Keep it Legal
Residents bring three types of animals and each has a different connotation for landlords.
Household pets are the easiest to understand and set clear policies.
Service animals must be trained to perform tasks that benefit an individual with a disability. These are covered under the Americans with Disabilities Act, which specifically limits a service animal to a dog or a miniature horse.
Support animals offer emotional support, comfort, protection, and companionship. Unlike with a service animal, the owner must prove a disability and related need.
Knowing the differences is a solid first step in understanding the implications for landlords. Here are a few key things to understand:
- A resident cannot be charged a standard pet fee for service or support animals.
- Service and support animals are permitted to live at rental properties with “no pet” policies and are not subject to pet restrictions, such as breed and weight.
- Quantity restrictions do not apply to service and support animals, although there must be a disability-related need for each animal.
- Service animals must be trained for a specific task. Landlords are only permitted to ask two questions: Is the service animal required because of a disability? What work or task has the animal been trained to perform? Of note, these questions are not allowed if the disability is obvious, such as a seeing-eye dog for a blind individual.
- To expand on the thought above that residents must prove a disability or need for a support animal: This type of verification typically comes in the form of a licensed medical professional. Assistance animal verification is often the toughest to navigate, as fraud can be high in this area. While many assistance animal requests are perfectly legitimate, some residents will attempt to use false documentation to avoid pet rent or sneak in a restricted animal.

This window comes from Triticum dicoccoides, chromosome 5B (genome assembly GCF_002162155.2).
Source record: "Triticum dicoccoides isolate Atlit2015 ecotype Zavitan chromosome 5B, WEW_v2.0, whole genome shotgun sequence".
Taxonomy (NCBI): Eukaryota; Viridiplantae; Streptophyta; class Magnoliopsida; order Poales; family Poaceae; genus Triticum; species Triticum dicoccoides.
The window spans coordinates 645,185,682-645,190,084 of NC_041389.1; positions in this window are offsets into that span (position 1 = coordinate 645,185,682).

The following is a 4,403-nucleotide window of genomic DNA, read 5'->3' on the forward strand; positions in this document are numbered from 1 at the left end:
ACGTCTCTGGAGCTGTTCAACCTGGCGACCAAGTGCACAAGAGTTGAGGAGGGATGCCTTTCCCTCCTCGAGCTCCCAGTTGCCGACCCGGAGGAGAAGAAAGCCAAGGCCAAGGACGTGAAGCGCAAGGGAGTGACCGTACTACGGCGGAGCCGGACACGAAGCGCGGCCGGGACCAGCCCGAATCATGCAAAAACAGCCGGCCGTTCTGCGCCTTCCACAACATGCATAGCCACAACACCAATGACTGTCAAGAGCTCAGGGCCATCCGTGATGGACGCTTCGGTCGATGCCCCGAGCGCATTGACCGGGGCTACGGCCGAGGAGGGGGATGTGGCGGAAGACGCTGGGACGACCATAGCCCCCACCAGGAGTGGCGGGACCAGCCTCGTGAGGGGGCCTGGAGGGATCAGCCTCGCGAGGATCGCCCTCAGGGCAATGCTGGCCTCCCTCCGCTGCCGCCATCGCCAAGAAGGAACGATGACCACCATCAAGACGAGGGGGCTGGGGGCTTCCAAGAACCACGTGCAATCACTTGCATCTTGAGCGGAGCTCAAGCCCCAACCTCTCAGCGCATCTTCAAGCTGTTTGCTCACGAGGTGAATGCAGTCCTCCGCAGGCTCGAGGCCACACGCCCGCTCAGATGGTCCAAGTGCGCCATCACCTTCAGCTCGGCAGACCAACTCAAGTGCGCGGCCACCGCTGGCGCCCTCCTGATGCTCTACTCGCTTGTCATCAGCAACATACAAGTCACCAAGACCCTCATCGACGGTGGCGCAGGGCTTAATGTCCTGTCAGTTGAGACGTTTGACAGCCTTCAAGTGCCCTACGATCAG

- Only household pets fall into the category of “not a protected class.” That means landlords can deny them for any reason.
Members should contact CWAA for detailed instructions on Portage County Eviction Procedures.
Fair Housing Laws
The federal Fair Housing Act, and many state and local laws prohibit a landlord from discrimination based on certain protected criteria:
- Race or color
- National origin
- Disability or handicap, including physical and mental impairment
- Sex, including sexual harassment
- Familial status (includes protection for people with children under age 18 or pregnant women)
For more detail on how this applies to showing and renting, visit our Screening Prospective Tenants page.